Friday, December 3, 2010

Joe Neal birding report from December 2, 2010

The great virtue of Maysville is that it is as far north and as far west as you can get in Arkansas. Any further north, welcome to Missouri. Any further west, welcome to Oklahoma. Not far to Kansas. When in the 1830s Cherokees were forced west, Maysville was Tallgrass Prairie, a short hop from the Great Plains. Elements of that past remain: decaying pioneer era farm houses (“little houses on the prairie”) and along fencerows and highways, poignant reminders like Big Bluestem grass and Sawtooth Sunflowers.

Some of that old prairie has been turned into soybeans. Harvested fields yesterday were packed with Lapland Longspurs, American Pipits, and Horned Larks, about in that order. I was out of the car watching a dark chocolate colored red-tail (4 for the day) when a cloud of rattling and tewing longspurs sailed over and claimed a harvested bean field. Counting longspurs like this is like counting starlings. I settled on 325, then 325-400, then after 30 minutes of trying, realized I was out of my league. I saw pipits and larks, too, but when I got my scope on the flock it was almost pure, busy longspurs. Sometimes one longspur would perch briefly on a tall bean stalk – a first for me. A quarter mile north, same thing: I counted 415 longspurs on the ground, part of a continuously moving flock.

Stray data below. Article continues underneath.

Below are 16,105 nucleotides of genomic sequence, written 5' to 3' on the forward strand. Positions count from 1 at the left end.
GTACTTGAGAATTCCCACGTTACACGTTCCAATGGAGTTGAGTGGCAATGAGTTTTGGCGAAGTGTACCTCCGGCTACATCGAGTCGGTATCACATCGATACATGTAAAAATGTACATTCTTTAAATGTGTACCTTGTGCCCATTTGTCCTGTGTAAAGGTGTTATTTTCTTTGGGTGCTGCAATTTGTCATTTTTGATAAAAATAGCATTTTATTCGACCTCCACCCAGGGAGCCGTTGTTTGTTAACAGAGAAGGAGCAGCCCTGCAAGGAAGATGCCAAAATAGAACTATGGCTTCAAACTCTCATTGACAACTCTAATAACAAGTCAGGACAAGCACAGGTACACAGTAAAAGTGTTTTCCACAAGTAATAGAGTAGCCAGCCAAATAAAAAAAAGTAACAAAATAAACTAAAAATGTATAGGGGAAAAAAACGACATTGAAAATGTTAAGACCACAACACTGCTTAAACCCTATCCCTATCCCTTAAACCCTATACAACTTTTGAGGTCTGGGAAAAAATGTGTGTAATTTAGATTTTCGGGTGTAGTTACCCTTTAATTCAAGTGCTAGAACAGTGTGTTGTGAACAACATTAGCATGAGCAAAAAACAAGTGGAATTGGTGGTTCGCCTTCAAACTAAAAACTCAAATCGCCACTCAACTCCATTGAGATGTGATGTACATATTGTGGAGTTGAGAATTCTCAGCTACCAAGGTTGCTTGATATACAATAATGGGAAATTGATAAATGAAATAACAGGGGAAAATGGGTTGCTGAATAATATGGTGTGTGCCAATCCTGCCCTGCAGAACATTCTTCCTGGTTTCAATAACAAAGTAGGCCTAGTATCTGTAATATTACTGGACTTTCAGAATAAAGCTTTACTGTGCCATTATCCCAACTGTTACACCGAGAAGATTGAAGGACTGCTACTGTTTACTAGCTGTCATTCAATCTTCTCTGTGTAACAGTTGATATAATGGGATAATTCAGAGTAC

I’m pleased to report the Maysville Handi-stop has reopened, very good news indeed, because I was ready for a break! To the north, along Wet Prairie Road, at least 43 meadowlarks flew over, including 2-3 Westerns, which were singing and chucking in the warm afternoon sun.

It was a blue sky day with wispy cloud strings and the clouds turned pink at sunset. I was in the going home traffic, but my mind was around Maysville. We live with the conceit that winter longspurs and meadowlarks are some sort of fancy ornaments or oddities in northwest Arkansas. But this is only because we assign to ourselves primary rights to the land. I’m headed to my house and heater, they are out there now, on and of the land, as night comes.

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